It has an odd name, which makes it sound a bit ‘cutesy’, but it is anything but! I thought they were quite scarce in South Africa, so I was rather excited to see this one, in especially good condition. Much to my surprise, I was informed, that there are, in fact, a number of Chipmunks nested at various aerodromes in South Africa. This is good news for the average hangar spy, who, with a bit of detective work can probably track one down quite easily.
The first intriguing thing about this aircraft is the name – why on earth the ‘Chipmunk’ I had to ask? The name implies something quirky and cartoon like, which I can hardly see as a strong selling point. Being a post World War Two aircraft, I thought that perhaps the name was inspired by the mood, a need for cheerfulness after the years of doom and gloom, but I was wrong.
Following World War Two, with aircraft no longer being used for fighting, the focus changed to pilot training. The De Havilland Aircraft Corporation, who had previously produced the widely used war-time trainer, the Tiger Moth, realised there was a need to develop a more contemporary trainer. A team at De Havilland in Canada, led by Wsiewolod Jakimiuk, a Polish pre-war engineer, designed the new aircraft. While the Moth had been a great success, it needed to be modernised. and a number of improvements were made. Most notably, it was now an all-metal aircraft, with a single low wing, and as a relief to all those poor pilots who endured freezing climatic conditions – a closed canopy! Eventually, as some were produced in Britain under licence for the RAF, there were some differences with the Canadian version as per RAF requirements. The Canadian version had the ‘revolutionary’ bubble canopy, while the British model had a multi-panel sliding canopy, so this one was definitely a British build. Other advances included a 145 hp in-line de Havilland Gipsy Major “8” engine, anti-spin strakes, and a variable pitch propeller which improved performance and efficiency.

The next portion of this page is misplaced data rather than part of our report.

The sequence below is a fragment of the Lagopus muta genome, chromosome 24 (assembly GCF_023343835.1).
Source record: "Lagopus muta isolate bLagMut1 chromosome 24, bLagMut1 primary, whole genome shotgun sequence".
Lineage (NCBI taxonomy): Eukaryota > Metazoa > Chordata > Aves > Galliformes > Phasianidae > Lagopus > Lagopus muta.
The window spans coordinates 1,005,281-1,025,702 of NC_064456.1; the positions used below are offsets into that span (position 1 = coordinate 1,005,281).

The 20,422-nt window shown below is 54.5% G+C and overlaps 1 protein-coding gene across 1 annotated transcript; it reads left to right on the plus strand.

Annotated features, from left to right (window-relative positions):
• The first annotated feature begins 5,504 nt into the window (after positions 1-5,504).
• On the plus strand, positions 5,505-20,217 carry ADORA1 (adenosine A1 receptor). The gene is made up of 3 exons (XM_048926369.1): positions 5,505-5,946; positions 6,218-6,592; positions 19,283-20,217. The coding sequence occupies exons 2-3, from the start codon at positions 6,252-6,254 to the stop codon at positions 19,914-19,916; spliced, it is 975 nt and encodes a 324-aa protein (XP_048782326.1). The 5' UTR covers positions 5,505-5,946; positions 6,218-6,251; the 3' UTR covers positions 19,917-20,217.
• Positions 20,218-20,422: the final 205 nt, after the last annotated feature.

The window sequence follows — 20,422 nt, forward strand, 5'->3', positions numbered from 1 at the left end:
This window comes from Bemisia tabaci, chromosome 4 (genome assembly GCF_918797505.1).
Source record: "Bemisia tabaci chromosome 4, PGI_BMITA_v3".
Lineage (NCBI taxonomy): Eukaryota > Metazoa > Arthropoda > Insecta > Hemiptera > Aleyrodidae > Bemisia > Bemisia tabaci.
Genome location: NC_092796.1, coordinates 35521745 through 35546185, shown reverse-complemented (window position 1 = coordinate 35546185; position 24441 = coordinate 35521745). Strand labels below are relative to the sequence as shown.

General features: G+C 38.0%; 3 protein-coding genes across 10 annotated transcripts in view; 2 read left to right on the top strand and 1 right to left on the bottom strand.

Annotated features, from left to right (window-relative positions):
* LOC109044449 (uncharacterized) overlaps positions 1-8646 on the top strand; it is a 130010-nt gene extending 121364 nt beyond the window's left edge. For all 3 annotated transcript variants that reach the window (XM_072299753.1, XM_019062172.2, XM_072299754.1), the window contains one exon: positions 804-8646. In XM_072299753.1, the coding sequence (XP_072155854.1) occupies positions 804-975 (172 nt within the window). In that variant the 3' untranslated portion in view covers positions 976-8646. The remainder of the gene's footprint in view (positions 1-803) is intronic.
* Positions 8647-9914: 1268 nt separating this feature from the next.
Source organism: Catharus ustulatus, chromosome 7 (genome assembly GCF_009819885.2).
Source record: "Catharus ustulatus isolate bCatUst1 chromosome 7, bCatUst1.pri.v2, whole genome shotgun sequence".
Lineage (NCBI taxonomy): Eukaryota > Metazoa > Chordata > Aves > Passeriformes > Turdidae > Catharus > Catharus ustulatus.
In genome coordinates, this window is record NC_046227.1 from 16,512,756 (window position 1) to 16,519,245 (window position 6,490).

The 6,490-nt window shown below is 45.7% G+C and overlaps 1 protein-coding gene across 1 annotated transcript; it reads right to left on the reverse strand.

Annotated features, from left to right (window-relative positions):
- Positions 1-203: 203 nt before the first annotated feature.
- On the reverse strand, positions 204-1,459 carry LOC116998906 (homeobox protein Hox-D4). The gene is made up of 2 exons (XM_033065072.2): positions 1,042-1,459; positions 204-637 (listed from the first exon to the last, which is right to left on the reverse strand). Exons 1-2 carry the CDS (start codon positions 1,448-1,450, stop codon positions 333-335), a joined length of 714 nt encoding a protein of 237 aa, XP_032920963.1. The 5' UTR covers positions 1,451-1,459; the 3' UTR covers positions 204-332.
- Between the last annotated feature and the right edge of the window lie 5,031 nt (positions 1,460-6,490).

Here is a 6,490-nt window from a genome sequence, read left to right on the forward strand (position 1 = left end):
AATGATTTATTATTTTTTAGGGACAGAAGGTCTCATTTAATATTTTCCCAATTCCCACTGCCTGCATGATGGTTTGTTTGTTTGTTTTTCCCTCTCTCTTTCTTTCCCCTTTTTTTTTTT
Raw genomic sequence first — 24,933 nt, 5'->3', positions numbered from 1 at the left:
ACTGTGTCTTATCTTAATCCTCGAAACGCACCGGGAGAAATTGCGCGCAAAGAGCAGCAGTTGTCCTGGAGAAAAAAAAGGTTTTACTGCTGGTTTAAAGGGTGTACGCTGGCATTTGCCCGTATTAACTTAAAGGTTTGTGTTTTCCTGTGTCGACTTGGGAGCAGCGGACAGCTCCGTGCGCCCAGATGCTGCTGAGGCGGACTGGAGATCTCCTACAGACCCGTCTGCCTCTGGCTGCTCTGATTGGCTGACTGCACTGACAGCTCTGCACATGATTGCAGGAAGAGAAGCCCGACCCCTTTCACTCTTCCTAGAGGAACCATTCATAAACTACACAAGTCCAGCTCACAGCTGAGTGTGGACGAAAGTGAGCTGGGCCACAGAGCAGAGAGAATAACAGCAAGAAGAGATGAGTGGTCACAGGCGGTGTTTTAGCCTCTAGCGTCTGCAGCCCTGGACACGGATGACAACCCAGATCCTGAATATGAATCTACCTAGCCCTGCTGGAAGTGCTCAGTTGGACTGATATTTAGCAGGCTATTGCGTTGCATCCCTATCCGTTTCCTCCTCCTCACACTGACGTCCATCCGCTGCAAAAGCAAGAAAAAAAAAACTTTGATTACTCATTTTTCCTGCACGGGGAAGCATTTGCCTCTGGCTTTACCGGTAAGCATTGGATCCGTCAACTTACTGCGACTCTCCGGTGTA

So getting back to the name, I can’t quite reach a definite conclusion, but one theory is that the name of the design team leader ‘Jakimiuk’ sounded like ‘Chipmunk’. The other theory is that it was following a succession of other traditional Canadian animal aircraft names such as the Beaver and the Otter. In any case, it was suitably more peaceful sounding!
This particular Chippie is only one of two surviving that patrolled the British side of Berlin during the great stand-off with the communist Russians. It was used mostly for communications and teasing from the opposite side.